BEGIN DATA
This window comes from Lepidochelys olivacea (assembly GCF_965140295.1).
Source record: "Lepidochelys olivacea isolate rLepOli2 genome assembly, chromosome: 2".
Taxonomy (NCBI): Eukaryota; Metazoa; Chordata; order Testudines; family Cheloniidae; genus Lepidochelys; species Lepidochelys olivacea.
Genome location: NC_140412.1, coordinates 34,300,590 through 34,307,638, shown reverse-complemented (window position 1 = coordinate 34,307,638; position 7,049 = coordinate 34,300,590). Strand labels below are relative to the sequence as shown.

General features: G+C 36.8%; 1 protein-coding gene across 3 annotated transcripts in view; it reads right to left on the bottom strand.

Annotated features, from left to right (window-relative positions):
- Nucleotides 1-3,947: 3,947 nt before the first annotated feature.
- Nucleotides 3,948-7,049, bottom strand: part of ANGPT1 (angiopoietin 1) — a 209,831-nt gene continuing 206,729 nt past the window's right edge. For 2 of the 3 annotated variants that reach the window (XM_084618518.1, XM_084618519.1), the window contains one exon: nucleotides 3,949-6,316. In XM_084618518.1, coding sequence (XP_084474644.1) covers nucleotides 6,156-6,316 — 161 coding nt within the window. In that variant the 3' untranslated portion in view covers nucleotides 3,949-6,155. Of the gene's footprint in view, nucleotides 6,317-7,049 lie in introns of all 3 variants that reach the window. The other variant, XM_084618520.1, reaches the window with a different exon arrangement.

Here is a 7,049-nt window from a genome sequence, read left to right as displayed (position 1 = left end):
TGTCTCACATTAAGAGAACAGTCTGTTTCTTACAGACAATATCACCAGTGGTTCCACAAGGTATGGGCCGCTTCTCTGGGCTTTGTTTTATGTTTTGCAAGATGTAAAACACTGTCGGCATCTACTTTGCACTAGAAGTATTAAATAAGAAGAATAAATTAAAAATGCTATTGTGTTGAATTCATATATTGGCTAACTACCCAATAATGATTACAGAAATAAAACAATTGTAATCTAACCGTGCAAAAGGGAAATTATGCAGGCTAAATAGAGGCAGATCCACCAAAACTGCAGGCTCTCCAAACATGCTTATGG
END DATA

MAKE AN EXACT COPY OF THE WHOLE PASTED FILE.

This window comes from Lepidochelys olivacea (assembly GCF_965140295.1).
Source record: "Lepidochelys olivacea isolate rLepOli2 genome assembly, chromosome: 2".
Taxonomy (NCBI): Eukaryota; Metazoa; Chordata; order Testudines; family Cheloniidae; genus Lepidochelys; species Lepidochelys olivacea.
Genome location: NC_140412.1, coordinates 34,300,590 through 34,307,638, shown reverse-complemented (window position 1 = coordinate 34,307,638; position 7,049 = coordinate 34,300,590). Strand labels below are relative to the sequence as shown.

General features: G+C 36.8%; 1 protein-coding gene across 3 annotated transcripts in view; it reads right to left on the bottom strand.

Annotated features, from left to right (window-relative positions):
- Nucleotides 1-3,947: 3,947 nt before the first annotated feature.
- Nucleotides 3,948-7,049, bottom strand: part of ANGPT1 (angiopoietin 1) — a 209,831-nt gene continuing 206,729 nt past the window's right edge. For 2 of the 3 annotated variants that reach the window (XM_084618518.1, XM_084618519.1), the window contains one exon: nucleotides 3,949-6,316. In XM_084618518.1, coding sequence (XP_084474644.1) covers nucleotides 6,156-6,316 — 161 coding nt within the window. In that variant the 3' untranslated portion in view covers nucleotides 3,949-6,155. Of the gene's footprint in view, nucleotides 6,317-7,049 lie in introns of all 3 variants that reach the window. The other variant, XM_084618520.1, reaches the window with a different exon arrangement.

Here is a 7,049-nt window from a genome sequence, read left to right as displayed (position 1 = left end):
TGTCTCACATTAAGAGAACAGTCTGTTTCTTACAGACAATATCACCAGTGGTTCCACAAGGTATGGGCCGCTTCTCTGGGCTTTGTTTTATGTTTTGCAAGATGTAAAACACTGTCGGCATCTACTTTGCACTAGAAGTATTAAATAAGAAGAATAAATTAAAAATGCTATTGTGTTGAATTCATATATTGGCTAACTACCCAATAATGATTACAGAAATAAAACAATTGTAATCTAACCGTGCAAAAGGGAAATTATGCAGGCTAAATAGAGGCAGATCCACCAAAACTGCAGGCTCTCCAAACATGCTTATGG